Thursday, October 23, 2008

Zend_Container Thoughts

See Zend_Container Thoughts at its new home on bradley-holt.com.

It seems that there's some interest in my Zend_Container proposal including possibly using it as part of Zend_Application. I still need to move Zend_Container from "New" to "Ready for Review" but first I need to add some more details to the proposal. I want to talk about some thoughts on Zend_Container that may be helpful in understanding how it could be useful. For those who aren't familiar with it, Zend_Container is a proposal for a simple dependency injection container in Zend Framework.

I have been asked to show some more use cases for Zend_Container. I think the main thing that people want to see (correct me if I'm wrong) is how Zend_Container would be used as part of a larger web application. In order for Zend_Container to work, it needs to "contain" all of the components that it will be responsible for managing. This means that every component that will either a) be a dependency for other components or b) have a dependency on other components (or both) needs to get added to the container.

In the proposal I show an example of the getComponent method as a way to get instances out of the container. However, use of this method is discouraged. You should instead use setter injection (I'm not sure yet if the proposal will support constructor injection) and let the container provide the instance for you. Dependency injection is sometimes referred to as "inversion of control (IoC)" because it requires you to invert your thinking. In your individual components you are giving control over to the container and letting it provide your dependencies for you rather than reaching out and fulfilling these dependencies yourself (as is done currently with Zend_Registry). This is why every component needs to be added to the container — how else would the container know what to inject or even be able to perform this injection?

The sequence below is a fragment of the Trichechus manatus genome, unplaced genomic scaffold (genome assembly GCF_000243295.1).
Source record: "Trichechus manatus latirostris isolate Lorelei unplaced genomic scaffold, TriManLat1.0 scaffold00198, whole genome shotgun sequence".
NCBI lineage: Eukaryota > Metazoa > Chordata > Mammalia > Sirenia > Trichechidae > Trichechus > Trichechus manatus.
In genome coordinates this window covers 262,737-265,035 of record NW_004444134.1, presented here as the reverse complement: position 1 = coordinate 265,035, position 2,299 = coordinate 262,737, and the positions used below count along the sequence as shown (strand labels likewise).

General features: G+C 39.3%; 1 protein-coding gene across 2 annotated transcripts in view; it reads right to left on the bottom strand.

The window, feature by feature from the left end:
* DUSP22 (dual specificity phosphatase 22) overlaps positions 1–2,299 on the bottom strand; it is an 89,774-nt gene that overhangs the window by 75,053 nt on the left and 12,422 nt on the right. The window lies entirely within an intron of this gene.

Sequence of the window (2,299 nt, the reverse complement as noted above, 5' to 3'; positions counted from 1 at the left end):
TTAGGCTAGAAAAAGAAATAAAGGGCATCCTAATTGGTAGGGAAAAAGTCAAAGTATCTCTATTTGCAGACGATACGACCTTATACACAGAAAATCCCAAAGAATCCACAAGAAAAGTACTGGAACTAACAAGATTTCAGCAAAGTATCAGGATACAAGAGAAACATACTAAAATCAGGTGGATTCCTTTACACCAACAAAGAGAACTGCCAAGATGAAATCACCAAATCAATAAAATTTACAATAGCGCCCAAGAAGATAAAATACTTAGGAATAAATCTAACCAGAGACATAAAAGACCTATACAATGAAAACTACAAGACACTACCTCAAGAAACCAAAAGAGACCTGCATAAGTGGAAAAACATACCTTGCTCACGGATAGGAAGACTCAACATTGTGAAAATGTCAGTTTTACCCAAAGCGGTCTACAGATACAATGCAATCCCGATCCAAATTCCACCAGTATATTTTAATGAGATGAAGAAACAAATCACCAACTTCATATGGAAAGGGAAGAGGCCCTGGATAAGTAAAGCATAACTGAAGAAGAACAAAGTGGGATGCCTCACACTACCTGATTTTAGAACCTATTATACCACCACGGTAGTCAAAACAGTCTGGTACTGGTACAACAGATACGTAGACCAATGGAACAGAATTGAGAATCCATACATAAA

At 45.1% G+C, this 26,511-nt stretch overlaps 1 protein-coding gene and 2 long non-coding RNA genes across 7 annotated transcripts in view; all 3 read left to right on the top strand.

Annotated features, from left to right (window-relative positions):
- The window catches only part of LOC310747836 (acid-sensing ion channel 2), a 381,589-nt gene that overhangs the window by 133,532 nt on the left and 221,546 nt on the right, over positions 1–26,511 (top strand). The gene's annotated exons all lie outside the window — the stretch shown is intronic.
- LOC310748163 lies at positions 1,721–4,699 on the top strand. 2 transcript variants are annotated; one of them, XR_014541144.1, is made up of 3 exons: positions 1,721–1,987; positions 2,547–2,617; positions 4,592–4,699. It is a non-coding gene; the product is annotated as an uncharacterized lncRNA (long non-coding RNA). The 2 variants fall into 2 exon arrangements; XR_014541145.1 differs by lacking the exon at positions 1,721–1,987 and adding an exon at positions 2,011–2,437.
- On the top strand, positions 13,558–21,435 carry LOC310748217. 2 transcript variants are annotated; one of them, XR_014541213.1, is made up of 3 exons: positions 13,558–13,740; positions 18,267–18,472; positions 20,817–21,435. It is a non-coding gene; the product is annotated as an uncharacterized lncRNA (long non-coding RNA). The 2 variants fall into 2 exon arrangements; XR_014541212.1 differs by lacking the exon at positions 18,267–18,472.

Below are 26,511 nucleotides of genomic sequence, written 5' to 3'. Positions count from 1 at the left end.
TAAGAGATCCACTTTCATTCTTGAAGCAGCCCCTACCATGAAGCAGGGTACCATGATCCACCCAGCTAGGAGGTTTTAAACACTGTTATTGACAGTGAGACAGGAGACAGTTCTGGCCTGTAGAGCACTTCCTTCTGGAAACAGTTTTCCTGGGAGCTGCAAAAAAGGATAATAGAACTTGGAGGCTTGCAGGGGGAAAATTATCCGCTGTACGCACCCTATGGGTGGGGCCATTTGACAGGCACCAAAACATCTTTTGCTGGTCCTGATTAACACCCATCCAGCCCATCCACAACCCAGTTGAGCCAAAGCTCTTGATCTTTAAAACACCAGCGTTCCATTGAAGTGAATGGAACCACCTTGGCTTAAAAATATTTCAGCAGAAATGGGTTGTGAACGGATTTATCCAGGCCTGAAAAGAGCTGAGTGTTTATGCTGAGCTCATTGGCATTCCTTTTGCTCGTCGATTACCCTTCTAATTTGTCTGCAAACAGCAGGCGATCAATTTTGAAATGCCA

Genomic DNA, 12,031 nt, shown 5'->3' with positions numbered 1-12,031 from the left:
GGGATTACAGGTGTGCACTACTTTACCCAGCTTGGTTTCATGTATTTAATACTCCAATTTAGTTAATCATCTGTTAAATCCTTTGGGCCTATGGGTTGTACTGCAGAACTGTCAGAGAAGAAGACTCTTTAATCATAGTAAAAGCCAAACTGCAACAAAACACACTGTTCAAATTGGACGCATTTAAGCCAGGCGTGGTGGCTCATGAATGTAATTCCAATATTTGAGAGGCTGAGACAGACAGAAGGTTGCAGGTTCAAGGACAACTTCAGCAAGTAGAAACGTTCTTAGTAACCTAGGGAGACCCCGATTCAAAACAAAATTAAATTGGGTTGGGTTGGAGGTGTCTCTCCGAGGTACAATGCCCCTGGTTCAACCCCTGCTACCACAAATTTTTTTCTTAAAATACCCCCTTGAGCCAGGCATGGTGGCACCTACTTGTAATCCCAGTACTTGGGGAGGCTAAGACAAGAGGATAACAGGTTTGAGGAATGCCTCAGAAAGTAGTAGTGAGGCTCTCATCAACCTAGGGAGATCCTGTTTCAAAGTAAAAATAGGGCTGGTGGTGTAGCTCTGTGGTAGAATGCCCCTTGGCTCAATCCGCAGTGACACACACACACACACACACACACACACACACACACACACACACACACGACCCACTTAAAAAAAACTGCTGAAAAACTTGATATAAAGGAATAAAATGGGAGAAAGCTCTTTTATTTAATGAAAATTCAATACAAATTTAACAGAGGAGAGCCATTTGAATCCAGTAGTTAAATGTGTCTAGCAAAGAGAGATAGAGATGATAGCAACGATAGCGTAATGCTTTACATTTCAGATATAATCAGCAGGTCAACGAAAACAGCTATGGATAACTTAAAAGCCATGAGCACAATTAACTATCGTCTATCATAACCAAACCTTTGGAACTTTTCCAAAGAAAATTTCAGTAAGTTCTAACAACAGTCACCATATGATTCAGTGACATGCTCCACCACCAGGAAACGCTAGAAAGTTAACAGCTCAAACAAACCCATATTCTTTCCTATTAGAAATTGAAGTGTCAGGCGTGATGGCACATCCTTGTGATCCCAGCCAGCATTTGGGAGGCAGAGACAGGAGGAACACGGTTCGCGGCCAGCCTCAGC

This inevitably leads to the question, how do we bootstrap all of this? In other words, how do we get all of these components into the container in the first place so all of this "magic" can happen? In the proposal, I showed examples of manually adding components using the addComponent method. This is a great way to add components and there is nothing wrong with doing this. However, this could start to become impractical if you have a lot of components to add to the container. Another option is to use configuration to add all of the components. I don't have an example of this yet in the proposal, but the basic idea is to list a bunch of components in your configuration and let Zend_Container add all of the components based on this information. This is more practical when you have a lot of components to add to the container.

Another option, which is not yet in the proposal, is to use a combination of directory/file scanning and reflection to add components. This could be hugely beneficial to modular applications - simply drop in your module directory and Zend_Container could automatically load components from your module. This is the sort of thing that I think the people working on Zend_Application thought might be helpful (let me know if I'm way off-base here). Of course, this opens up a host of potential efficiency issues that would need to be thought through (i.e. components should probably be "lazily" loaded and implementation/interface mappings maybe should be cached).

While I haven't yet provided any more use cases, I hope this information is helpful in understanding the role Zend_Container could play within Zend Framework. As always, I'm open to feedback even though the proposal isn't officially "Ready for Review." So far I've mainly focused on the "pure" dependency injection parts of the proposal so any other ideas on how Zend_Container could be used as part of a larger application would be great.

1 comment:

Steve said...

I'd like to see Zend_Container become a reality for the awesome ability it gives to properly unit test various parts of an app. Inject mock objects into all the dependencies and go to town.